Wolf-man versus Mother Goose

Locke’s “takings” rendered a godly act, misunderstood by poor Marx as “primitive accumulation.”

Such beautiful little stories that natural rights philosophers tell themselves:

He that is nourished by the Acorns he pickt up under an Oak, or the Apples he gathered from the Trees in the Wood, has certainly appropriated them to himself. No Body can deny but the nourishment is his. I ask then, When did they begin to be his? When he digested? Or when he eat? Or when he boiled? or when he brought them home? Or when he pickt them up? And ’tis plain, if the first gathering made them not his, nothing else could. That labour put a distinction between them and the common. That added something to them more than Nature, the common Mother of all, had done; and so they became his private right.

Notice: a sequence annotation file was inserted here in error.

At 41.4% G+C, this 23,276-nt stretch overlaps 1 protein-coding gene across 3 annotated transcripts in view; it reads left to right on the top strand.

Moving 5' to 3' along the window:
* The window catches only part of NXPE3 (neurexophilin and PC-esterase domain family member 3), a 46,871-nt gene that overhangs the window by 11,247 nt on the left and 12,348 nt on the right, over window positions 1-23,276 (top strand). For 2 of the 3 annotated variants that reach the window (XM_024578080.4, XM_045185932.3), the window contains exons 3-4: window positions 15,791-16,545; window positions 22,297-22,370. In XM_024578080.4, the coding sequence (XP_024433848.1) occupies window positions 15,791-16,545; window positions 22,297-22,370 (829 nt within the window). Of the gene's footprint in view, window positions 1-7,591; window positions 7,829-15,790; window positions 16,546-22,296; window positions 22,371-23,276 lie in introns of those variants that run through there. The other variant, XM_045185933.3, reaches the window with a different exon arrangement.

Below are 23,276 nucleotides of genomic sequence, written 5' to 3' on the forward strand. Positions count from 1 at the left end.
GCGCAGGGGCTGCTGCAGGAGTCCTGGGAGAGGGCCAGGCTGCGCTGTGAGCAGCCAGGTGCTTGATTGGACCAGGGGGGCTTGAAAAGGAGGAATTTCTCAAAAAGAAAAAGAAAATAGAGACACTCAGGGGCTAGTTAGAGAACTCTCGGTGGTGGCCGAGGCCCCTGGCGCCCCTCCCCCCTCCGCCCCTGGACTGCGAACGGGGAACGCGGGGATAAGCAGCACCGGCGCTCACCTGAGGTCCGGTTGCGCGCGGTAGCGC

John Locke, Two Treatises of Government. Second Treatise, § 28.

Acorns, Apples, and Trees: Mother Goose has nothing on this.

As far it goes in the natural rights genre, Hobbesian horror stories are preferable to Lockean nursery rhymes. In the apparently empty forest, Hobbes’ wolf-man would be justified by right in ripping out the stomach of Locke’s gentle-man hunter and gatherer in order to gain access to its contents. The wolf’s bite proves superior to the quaint bit about “labour.”

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